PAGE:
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marypcb and I have a long running philosophical discussion, over the possibility of the perfectability of mankind. Influenced at an early age by the writings of Teilhard de Chardin, I argue for it, while she, backed by all the weight of Athenian philosophy, aragues against. It's a fun discussion, and one I'm sure we'll be having for many years.

But what does that have to do with Tom Holt's Ancient Grecian historical novel explorating the relationship between Athens and the Macedonians? It's because this is an argument that runs through the heart of Alexander At The World's End. Euxenus, our narrator and anti-hero, is a Yapping Dog philosopher from Athens, a disciple of Diogenes and a part time prophet. Living an unexamined life, pushed from pillar to post by the buffeting of others, Euxenus is an unwitting catalyst for change and disaster. He is failed humanity personified, hubris and denial combined, bumbling across the world tasked with building perfect societies, and seeing everything fall apart in flames as a result of inadvertant actions and deliberate inactions.

Told by a man near the end of his life, and many, many miles from home, the story begins with the matter of an inheritance. At the begining of his journey across the ancient world, Euxenus is a younger son in a large family, and a deal to save the family land from dilution forces him onto the streets of Athens, and into a career as a philosopher. Unloved, and unloving, he drifts across Athens, before finding himself drafted onto a diplomatic mission to Macedon, and the drunken court of the ambitious King Philip. By dint of a few smart words at dinner, and an imaginary snake in a jar, Euxenus becomes one of Alexander's tutors (alongside his old rival and enemy Aristotle) - and accidently inspires his march of conquest.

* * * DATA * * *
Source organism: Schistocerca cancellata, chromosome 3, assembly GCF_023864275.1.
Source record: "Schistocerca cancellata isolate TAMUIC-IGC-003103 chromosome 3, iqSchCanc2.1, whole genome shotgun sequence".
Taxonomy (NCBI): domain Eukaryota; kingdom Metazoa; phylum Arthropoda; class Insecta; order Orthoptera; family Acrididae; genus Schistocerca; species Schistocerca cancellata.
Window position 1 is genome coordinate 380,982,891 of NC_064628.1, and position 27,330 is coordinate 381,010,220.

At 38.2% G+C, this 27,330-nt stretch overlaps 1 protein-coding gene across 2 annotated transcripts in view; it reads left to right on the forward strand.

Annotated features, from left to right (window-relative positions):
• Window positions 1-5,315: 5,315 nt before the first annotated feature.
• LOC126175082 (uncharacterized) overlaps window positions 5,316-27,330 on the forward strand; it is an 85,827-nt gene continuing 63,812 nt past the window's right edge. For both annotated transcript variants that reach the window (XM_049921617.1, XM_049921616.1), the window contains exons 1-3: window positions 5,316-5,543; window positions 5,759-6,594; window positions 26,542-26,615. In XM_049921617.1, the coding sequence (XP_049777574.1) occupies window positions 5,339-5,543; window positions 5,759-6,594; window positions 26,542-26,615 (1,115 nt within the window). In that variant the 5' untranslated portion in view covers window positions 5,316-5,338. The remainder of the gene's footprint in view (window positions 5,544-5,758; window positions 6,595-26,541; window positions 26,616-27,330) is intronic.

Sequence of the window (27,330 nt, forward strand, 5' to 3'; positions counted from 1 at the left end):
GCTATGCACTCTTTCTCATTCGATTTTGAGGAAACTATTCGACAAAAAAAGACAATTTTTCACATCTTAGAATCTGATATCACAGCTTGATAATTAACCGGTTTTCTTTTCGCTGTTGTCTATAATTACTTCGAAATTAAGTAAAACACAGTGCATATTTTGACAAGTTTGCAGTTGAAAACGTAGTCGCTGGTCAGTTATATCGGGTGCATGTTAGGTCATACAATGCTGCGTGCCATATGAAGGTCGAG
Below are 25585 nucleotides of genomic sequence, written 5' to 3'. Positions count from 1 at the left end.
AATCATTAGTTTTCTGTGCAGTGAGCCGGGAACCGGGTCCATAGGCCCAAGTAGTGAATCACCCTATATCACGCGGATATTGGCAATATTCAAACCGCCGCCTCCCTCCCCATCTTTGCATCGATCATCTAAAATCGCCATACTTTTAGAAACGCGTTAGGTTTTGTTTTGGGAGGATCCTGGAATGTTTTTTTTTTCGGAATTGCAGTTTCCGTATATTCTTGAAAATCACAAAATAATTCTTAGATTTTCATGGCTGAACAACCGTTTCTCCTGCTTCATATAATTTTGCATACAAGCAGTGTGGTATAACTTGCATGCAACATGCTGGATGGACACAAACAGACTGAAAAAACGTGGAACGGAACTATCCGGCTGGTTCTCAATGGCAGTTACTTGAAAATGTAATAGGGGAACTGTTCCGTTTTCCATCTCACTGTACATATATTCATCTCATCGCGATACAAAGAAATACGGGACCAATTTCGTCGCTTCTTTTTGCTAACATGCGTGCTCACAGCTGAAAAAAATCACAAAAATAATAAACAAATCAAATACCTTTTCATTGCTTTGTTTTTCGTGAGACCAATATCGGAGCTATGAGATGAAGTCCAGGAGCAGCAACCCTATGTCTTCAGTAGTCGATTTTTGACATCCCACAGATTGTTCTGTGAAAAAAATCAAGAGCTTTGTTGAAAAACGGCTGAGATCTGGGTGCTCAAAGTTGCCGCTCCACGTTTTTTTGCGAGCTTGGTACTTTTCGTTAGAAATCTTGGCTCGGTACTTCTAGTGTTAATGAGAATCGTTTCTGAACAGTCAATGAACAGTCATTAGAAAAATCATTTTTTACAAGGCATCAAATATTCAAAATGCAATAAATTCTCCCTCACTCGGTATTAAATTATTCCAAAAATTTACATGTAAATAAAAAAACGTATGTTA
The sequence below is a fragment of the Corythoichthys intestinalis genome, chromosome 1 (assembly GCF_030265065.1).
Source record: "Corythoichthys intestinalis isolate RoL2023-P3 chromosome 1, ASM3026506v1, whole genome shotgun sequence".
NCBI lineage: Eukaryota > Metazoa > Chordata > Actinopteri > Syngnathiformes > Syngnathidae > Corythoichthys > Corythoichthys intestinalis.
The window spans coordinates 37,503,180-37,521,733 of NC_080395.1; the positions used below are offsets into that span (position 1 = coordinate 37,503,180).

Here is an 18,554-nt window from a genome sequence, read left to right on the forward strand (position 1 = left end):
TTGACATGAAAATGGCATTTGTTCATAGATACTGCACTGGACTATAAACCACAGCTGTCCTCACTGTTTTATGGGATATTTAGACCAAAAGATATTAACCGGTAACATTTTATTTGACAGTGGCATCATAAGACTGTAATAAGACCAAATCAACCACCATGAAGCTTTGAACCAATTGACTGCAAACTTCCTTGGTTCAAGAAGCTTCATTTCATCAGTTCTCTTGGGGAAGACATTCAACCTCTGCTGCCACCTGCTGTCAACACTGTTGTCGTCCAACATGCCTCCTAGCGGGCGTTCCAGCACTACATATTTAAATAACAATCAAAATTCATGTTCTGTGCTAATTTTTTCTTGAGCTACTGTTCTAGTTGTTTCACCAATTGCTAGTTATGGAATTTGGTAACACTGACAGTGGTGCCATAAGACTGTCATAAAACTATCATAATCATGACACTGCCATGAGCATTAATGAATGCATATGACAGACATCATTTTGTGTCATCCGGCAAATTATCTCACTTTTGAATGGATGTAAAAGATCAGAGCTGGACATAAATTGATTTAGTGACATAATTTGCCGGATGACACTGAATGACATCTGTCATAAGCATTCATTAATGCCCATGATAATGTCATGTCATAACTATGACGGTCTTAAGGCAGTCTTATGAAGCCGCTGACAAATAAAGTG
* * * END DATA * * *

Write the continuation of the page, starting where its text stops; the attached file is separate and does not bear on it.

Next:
But that is the only time the two men will ever meet. Instead, Euxenus is sent by Philip to found a colony in our present day Crimea. Planned and designed to the nth degree, this is to be a gleaming example of Grecian power and might. In the end it's reduced subsistence farming and armed neutrality with untrusting neighbours - and everyone seems much happier. Until relations with nearby villages deteriorate completely...

Holt's writing mixes dry wit and historical accuracy. The impact of Alexander on the world is seen in ripples out from Persia, and in tales told by those who spent time with him. We see what it was like to live in Athens, and in a Greek colony. There's plenty resarch here, mixed with excellent story-telling, and a writer's grasp on the emotions of the reader - even when it appears that Euxenus feels nothing...

There's an big question here: who is more important? Euxenus who accidently inspired Alexander, and who spent his life building villages, or Alexander, who moved across Asia and left behind a myriad towns baring his name? Did Euxenus' words change the world, and in his uncaring, unexamined life, did he affect more lives than he could ever know? And why does every attempt at reaching for greatness (however small) end in disaster?

Excellent stuff, and highly recommended.

Comments

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marypcb
Jan. 30th, 2003 05:20 am (UTC)
interestingly, Euxenus would say, if you asked him that he wasn't living the not-worth-living unexamined life. He'd say he'd thought a lot about life, and people, and morality, and philosophy; the comparison of constitutions, the value of democracy. What he never thinks about, seems to have no notion of, is the interior life of anyone else. He's examined his life, but not his emotions, so he doesn't understand them in anyone else...
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